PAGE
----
The Art of Spiritual Reading

Roadside Musings

The Art of Spiritual Reading


After a conversation with a physician and convalescence expert, Rabbi Rami ponders the power of spiritual reading as a healing art.

In his brief book Recovery: The Lost Art of Convalescence, Dr. Gavin Francis includes reading as part of our journey of recovery. This is certainly true in my case.

While not everyone finds themselves convalescing from a specific illness or accident, it is my sense that all of us need to be in recovery from the existential human delusion that we are separate beings apart from the One that manifests all of reality. While there are numerous well-known healing modalities for this delusion—meditation, yoga, chi gong, and psychedelics to name but four— reading spiritual classics is one that is often overlooked.

Eknath Easwaran, one of the great spiritual teachers of the twentieth century, included reading sacred literature in his Eight Point Meditation Program, writing, “There is only one supreme reality, and there can be only one union with it. But the language, tradition, mode of expression, and cultural flavor will differ. In this lies the beauty of spiritual literature: On the one hand it reflects the fascinating diversity of life; on the other, the unchanging principles that stand behind that diversity, irrespective of time and space.”

Eknath Easwaran urges us to read the works of the great mystics and the sacred texts of many traditions. Don’t read about them—you are not looking for information but inspiration—read the books themselves. And don’t say to yourself, “How can I possibly understand these books?” Rather, remind yourself that the authors of these books wrote to be read and understood. They didn’t write for scholars or commentators. They wrote for readers like you. Read slowly, a bit at a time, and contemplate what you read. Make your reading a meditation, see what seeds are planted in your mind, and watch as a new consciousness—or rather, the timeless one—awakens within you.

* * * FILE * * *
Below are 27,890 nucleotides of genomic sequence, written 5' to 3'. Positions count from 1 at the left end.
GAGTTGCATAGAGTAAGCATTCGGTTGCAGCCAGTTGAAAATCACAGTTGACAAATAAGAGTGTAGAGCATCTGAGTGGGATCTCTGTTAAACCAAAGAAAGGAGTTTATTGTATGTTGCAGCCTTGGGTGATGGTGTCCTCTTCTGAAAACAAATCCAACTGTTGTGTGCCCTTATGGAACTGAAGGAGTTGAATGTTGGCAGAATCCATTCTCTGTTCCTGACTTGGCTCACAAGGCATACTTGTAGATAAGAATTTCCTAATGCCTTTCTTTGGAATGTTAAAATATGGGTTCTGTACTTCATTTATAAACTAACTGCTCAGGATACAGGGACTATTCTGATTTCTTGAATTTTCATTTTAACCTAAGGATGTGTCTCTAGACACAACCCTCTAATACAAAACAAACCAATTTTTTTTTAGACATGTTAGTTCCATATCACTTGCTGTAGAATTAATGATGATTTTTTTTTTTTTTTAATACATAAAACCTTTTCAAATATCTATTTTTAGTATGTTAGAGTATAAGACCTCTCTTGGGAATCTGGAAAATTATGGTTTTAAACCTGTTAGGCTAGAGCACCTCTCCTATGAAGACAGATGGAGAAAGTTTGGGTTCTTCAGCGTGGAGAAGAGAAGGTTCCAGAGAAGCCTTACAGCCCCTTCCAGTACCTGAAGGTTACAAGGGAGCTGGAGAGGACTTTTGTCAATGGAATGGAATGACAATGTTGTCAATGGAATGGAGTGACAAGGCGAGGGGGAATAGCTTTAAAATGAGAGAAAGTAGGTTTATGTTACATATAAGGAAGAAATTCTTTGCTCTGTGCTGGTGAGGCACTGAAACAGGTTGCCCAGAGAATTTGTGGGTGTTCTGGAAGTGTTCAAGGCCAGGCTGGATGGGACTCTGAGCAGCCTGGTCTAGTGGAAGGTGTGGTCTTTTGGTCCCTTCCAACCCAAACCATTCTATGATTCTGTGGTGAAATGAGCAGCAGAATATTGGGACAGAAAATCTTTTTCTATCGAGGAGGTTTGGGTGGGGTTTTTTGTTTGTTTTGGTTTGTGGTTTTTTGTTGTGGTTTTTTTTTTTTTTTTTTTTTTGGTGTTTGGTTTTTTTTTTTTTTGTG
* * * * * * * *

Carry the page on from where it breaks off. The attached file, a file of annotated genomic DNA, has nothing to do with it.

Here are just some of the books I suggest you read:

  • I Am That by Nisargadatta Maharaj, translated by Maurice Frydman

  • Talks by Ramana Maharshi

  • Consciousness Speaks: Conversations with Ramesh Balsekar

  • The Wonder of Presence by Toni Packer

  • Krishnamurti to Himself: His Last Journal

  • The Way of Humanity According to Chasidic Teaching by Martin Buber

  • The Gospel of Thomas: the Hidden Sayings of Jesus (Marvin Meyer’s translation)

  • The Dhammapada (Juan Mascaro’s translation)

  • Tao te Ching (David Hinton and Stephen Mitchell’s translations)

  • Bhagavad Gita (Stephen Mitchell’s translation)

  • Ecclesiastes (my own translation)

  • Ethics of the Sages (my own translation)

This is a starter list. It is not meant to be inclusive, balanced, or politically correct. It is meant to get you started on your own search for the books you need to read for the recovery you wish to make. I hope it helps.

Listen to the podcast episode that inspired this essay here.

Roadside Musings

In Roadside Musings, Rabbi Rami draws from the well of the world's religious and spiritual...
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The Art of Spiritual Reading

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